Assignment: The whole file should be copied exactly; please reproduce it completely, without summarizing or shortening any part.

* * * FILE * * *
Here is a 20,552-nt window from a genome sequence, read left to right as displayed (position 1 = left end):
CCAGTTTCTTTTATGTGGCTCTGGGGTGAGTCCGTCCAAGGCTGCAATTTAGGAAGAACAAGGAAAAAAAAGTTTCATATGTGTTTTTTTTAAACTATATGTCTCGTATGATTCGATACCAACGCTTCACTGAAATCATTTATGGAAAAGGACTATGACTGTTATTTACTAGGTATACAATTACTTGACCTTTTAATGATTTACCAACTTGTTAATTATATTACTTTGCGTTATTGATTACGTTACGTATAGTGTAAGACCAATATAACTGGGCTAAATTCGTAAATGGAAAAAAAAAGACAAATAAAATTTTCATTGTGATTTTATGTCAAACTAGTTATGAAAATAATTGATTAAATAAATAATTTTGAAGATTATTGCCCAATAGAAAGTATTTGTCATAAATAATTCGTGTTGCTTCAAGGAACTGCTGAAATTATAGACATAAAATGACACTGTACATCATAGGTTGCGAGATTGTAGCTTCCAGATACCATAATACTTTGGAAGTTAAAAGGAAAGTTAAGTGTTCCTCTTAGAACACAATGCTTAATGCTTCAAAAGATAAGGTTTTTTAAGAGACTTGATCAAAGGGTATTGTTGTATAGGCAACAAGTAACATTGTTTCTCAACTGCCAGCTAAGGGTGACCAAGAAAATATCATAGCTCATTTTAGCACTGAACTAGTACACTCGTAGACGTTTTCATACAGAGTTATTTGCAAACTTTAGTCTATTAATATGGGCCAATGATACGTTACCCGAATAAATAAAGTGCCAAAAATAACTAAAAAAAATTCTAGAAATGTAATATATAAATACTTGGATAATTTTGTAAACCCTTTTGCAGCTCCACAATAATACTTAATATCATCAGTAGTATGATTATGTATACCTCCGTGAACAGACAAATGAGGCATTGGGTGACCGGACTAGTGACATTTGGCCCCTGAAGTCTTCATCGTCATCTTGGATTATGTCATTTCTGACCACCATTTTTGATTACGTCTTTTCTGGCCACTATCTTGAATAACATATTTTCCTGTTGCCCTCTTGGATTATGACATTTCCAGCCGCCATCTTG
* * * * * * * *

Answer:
Here is a 20,552-nt window from a genome sequence, read left to right as displayed (position 1 = left end):
CCAGTTTCTTTTATGTGGCTCTGGGGTGAGTCCGTCCAAGGCTGCAATTTAGGAAGAACAAGGAAAAAAAAGTTTCATATGTGTTTTTTTTAAACTATATGTCTCGTATGATTCGATACCAACGCTTCACTGAAATCATTTATGGAAAAGGACTATGACTGTTATTTACTAGGTATACAATTACTTGACCTTTTAATGATTTACCAACTTGTTAATTATATTACTTTGCGTTATTGATTACGTTACGTATAGTGTAAGACCAATATAACTGGGCTAAATTCGTAAATGGAAAAAAAAAGACAAATAAAATTTTCATTGTGATTTTATGTCAAACTAGTTATGAAAATAATTGATTAAATAAATAATTTTGAAGATTATTGCCCAATAGAAAGTATTTGTCATAAATAATTCGTGTTGCTTCAAGGAACTGCTGAAATTATAGACATAAAATGACACTGTACATCATAGGTTGCGAGATTGTAGCTTCCAGATACCATAATACTTTGGAAGTTAAAAGGAAAGTTAAGTGTTCCTCTTAGAACACAATGCTTAATGCTTCAAAAGATAAGGTTTTTTAAGAGACTTGATCAAAGGGTATTGTTGTATAGGCAACAAGTAACATTGTTTCTCAACTGCCAGCTAAGGGTGACCAAGAAAATATCATAGCTCATTTTAGCACTGAACTAGTACACTCGTAGACGTTTTCATACAGAGTTATTTGCAAACTTTAGTCTATTAATATGGGCCAATGATACGTTACCCGAATAAATAAAGTGCCAAAAATAACTAAAAAAAATTCTAGAAATGTAATATATAAATACTTGGATAATTTTGTAAACCCTTTTGCAGCTCCACAATAATACTTAATATCATCAGTAGTATGATTATGTATACCTCCGTGAACAGACAAATGAGGCATTGGGTGACCGGACTAGTGACATTTGGCCCCTGAAGTCTTCATCGTCATCTTGGATTATGTCATTTCTGACCACCATTTTTGATTACGTCTTTTCTGGCCACTATCTTGAATAACATATTTTCCTGTTGCCCTCTTGGATTATGACATTTCCAGCCGCCATCTTG